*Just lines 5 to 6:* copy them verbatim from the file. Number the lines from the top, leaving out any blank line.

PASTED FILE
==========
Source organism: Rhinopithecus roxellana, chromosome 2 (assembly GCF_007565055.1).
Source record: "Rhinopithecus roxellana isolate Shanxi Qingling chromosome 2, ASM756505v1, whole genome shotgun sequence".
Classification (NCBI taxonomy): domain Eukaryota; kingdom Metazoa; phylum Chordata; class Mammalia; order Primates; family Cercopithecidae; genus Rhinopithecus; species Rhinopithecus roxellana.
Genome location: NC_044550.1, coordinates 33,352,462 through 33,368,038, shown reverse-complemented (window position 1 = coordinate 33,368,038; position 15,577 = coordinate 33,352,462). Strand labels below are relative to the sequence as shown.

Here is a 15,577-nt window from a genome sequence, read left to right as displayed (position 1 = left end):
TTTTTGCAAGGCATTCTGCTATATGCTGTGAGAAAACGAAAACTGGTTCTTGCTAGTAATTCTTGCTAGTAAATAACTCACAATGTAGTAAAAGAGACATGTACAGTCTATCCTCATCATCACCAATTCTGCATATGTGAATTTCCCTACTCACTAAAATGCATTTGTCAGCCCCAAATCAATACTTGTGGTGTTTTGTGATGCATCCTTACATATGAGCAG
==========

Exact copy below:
Here is a 15,577-nt window from a genome sequence, read left to right as displayed (position 1 = left end):
TTTTTGCAAGGCATTCTGCTATATGCTGTGAGAAAACGAAAACTGGTTCTTGCTAGTAATTCTTGCTAGTAAATAACTCACAATGTAGTAAAAGAGACATGTACAGTCTATCCTCATCATCACCAATTCTGCATATGTGAATTTCCCTACTCACTAAAATGCATTTGTCAGCCCCAAATCAATACTTGTGGTGTTTTGTGATGCATCCTTACATATGAGCAG